CycleOps launch new lightweight PowerTap hub

New wheelsets, computers and a budget power meter are on the way too

by Mat Brett   September 23, 2011  

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CycleOps are launching a whole bunch of new products for 2012 including a lighter than ever PowerTap hub, wheelsets and computers, and a budget power meter. It will all be available in the UK within the next few weeks, mostly before the end of October. 

With several new power meters from various manufacturers including Garmin on the horizon, CycleOps have designed the G3 hub to be considerably lighter than before at just 325g. CycleOps reckon that makes it the lightest power meter in the world.

The G3 hub has a smaller overall profile than previous PowerTap hubs, but wider flanges for increased wheel stiffness. It will be available with 20, 24, 28 and 32 spoke holes and in Shimano/SRAM and Campag options.

Sending the new G3 hub in for maintenance will be easier than previously. Rather than needing to box up your entire wheel, you just remove the end of the hub and all the electronic gubbins will come out with it. You can package that up and send it through the post.

The standard road version will cost £975 while a model with Ceramic Speed ceramic bearings will be £1,350.

CycleOps are also offering a new Pro power-measuring hub (the track version is pictured) that’s heavier but cheaper. It’s 446g and £675. Like the G3, it’s ANT+ compatible so you can pair it with either a CycleOps head unit or any other ANT+ device such as a Garmin computer.

CycleOps are offering the new hubs ready-built into wheels that will be sold individually and as complete wheelsets. You can get either the G3 or the Pro hub paired up with V-shaped alloy rims, laced with DT Swiss Aerolite spokes and brass nipples. The G3 version weighs 1,850g (for the complete wheelset) and costs £1,125 – just £150 more than buying the rear hub on its own. The Pro version is 1,950g and £865.

CycleOps are also offering the G3 hub built into a set of carbon race wheels for the first time (main pic). The rims are from Enve and you can choose between a 45 and 65mm depth, and between clincher and tubular versions.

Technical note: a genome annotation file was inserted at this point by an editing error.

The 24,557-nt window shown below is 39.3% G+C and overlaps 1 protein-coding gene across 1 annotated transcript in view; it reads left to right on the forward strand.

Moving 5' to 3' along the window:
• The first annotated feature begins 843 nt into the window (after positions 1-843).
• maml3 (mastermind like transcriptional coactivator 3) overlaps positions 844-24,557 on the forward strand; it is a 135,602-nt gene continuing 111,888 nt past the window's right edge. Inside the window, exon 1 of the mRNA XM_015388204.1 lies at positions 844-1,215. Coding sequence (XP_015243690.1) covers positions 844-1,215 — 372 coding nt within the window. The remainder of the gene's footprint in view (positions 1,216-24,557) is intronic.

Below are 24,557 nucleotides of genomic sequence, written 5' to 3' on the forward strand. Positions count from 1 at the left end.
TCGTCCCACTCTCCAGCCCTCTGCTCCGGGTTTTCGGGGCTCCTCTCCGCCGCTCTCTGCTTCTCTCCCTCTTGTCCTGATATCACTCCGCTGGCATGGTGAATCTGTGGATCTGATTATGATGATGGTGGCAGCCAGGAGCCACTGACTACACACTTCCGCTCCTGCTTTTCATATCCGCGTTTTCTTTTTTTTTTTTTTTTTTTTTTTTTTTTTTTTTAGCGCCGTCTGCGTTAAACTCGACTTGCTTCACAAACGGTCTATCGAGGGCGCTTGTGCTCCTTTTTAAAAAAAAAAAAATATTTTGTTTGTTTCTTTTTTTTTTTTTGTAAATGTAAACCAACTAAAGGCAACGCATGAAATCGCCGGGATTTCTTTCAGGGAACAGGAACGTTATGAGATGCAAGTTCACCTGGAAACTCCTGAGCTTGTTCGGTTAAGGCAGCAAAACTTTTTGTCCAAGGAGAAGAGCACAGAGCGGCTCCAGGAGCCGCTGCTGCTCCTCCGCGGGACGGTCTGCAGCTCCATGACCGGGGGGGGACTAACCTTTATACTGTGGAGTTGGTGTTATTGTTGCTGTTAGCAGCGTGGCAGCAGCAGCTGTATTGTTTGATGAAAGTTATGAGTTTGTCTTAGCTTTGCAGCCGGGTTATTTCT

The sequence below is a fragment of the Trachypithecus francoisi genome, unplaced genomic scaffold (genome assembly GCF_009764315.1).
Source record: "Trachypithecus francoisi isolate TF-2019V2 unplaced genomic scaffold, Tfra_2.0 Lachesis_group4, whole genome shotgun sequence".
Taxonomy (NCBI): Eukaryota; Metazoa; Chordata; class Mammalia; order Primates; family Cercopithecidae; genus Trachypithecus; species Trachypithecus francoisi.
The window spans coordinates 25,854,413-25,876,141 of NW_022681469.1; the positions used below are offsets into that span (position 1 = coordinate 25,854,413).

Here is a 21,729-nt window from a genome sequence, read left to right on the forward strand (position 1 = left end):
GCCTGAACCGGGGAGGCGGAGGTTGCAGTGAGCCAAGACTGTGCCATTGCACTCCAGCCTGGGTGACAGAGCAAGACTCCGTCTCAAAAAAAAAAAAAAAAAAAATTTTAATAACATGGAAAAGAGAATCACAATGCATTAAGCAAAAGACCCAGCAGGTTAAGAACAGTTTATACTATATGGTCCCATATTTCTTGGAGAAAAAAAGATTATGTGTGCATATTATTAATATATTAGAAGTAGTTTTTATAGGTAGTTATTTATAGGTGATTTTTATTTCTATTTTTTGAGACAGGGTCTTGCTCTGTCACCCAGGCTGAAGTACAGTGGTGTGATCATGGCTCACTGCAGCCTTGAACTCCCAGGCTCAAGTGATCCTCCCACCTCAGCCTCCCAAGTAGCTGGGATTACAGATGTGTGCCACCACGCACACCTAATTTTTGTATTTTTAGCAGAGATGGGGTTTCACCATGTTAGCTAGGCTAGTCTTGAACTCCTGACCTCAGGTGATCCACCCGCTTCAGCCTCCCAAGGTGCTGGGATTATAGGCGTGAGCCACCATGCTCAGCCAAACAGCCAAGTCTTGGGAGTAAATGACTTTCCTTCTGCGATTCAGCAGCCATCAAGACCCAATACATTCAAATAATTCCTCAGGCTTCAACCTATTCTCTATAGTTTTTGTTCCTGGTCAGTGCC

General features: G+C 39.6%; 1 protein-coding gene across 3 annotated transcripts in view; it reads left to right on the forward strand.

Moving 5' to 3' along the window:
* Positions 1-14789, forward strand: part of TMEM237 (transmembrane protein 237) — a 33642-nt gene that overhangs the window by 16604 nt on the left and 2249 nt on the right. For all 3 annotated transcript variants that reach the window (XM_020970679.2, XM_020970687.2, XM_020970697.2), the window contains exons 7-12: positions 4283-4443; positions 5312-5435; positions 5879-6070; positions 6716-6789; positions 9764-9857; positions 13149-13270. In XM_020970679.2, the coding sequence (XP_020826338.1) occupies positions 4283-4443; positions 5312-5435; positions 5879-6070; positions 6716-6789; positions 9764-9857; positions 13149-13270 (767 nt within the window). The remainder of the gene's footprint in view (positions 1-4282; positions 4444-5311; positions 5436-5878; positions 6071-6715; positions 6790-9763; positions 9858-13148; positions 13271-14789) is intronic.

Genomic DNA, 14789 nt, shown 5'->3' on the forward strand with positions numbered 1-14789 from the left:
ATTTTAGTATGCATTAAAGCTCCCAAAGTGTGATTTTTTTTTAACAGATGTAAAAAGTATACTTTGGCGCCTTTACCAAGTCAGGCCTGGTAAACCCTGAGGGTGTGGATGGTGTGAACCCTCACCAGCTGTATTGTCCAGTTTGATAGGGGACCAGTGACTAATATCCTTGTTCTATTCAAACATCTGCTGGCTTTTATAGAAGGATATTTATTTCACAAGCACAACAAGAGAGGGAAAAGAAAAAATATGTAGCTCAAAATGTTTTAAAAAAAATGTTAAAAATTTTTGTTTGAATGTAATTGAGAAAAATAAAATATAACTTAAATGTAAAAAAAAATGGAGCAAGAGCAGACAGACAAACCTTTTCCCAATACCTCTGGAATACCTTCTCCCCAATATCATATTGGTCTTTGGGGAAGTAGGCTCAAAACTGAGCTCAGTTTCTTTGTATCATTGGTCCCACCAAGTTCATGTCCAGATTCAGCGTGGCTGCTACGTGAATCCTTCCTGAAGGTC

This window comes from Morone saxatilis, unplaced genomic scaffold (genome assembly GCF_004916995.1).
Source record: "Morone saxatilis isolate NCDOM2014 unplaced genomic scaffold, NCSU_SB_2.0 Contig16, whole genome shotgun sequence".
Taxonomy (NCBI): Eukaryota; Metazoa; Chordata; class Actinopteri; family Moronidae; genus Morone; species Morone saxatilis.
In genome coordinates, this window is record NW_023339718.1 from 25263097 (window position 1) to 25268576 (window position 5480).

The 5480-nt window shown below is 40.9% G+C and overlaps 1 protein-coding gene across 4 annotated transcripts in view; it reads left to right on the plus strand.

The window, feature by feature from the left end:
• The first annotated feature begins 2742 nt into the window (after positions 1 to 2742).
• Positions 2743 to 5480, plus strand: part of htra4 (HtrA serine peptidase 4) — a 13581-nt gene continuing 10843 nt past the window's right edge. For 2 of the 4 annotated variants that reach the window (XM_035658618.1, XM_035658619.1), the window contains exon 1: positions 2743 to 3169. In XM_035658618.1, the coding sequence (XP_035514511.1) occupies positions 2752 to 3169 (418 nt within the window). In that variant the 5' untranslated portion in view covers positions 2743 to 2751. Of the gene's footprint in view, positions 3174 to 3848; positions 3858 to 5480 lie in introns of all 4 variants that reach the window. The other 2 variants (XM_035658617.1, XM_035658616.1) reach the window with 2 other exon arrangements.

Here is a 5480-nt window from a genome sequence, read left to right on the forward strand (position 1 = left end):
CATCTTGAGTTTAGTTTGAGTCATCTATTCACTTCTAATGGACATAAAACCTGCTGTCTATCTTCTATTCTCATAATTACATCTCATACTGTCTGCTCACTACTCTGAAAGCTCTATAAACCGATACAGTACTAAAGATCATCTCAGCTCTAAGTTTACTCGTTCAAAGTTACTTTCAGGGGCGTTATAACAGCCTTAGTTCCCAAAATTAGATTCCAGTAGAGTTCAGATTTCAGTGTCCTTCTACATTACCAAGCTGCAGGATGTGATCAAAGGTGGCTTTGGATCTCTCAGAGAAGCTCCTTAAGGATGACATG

The claimed weight for the lightest version, the 45mm tubulars, is 1,250g for the complete wheelset. That’s what they’re saying. Amazingly light. Even the wheelset with 65mm clincher rims has a claimed weight of 1,625g.

Whatever rims you go for, the price is the same: £2,400 for the wheelset, including skewers and brake pads.

New CycleOps computers are on the way too. This is what they look like but we can’t tell you much about them yet because the guys at importers Paligap have only just received shipment and they’re still finding their way around them.

We can tell you that one has a GPS capacity although it doesn’t show maps on the screen. You can set yourself a breadcrumb trail to follow like you can with a Garmin Edge 500, but you don’t get step-by step directions. Again like the Edge 500, you can upload the data to your PC when you get home and we hear that you’ll be able to see your route via MapMyRide. The screen is customizable so you can display the information you find most useful and it’ll cost £200, or £240 with a heart rate strap.

The other new CycleOps product is the PowerCal. Again, details are a bit sketchy, but here’s the basic idea: you wear a heart rate monitor strap that converts your heart rate to power and sends the reading to any ANT+ head unit, such as one of CycleOps’ own computers or a Garmin.

Huh? How does it convert your heart rate to a power reading? Well, you have to do a power test to calibrate it, and that does require a power meter – but you might be able to do that with a friend’s equipment or at a shop, for example. And presumably you’ll have to recalibrate from time to time to take account of changes in your fitness.

Yes, we know it sounds iffy but CycleOps reckon it’s accurate to within 5%. Your power output won’t always be the same at any given heart rate so we’re not sure how they are calculating this. In fact, there are all sorts of questions this approach raises: for example, if it’s based on heart rate, why not just train by heart rate?

Presumably CycleOps will have thought of these questions too but that’s all the info we have right now so we’ll just have to wait for more details and reserve judgment until we’ve given it a spin. The PowerCal strap with calibration stick and a speed sensor will be £175 – way cheaper than a PowerTap hub – and will be available from the end of October.

There’s no further word yet, by the way, on the availability of the 3T wheel that’s built using a PowerTap hub, with the head unit incorporated into 3T’s Integra Ltd stem. That’s tentatively lined up for a mid-2012 release.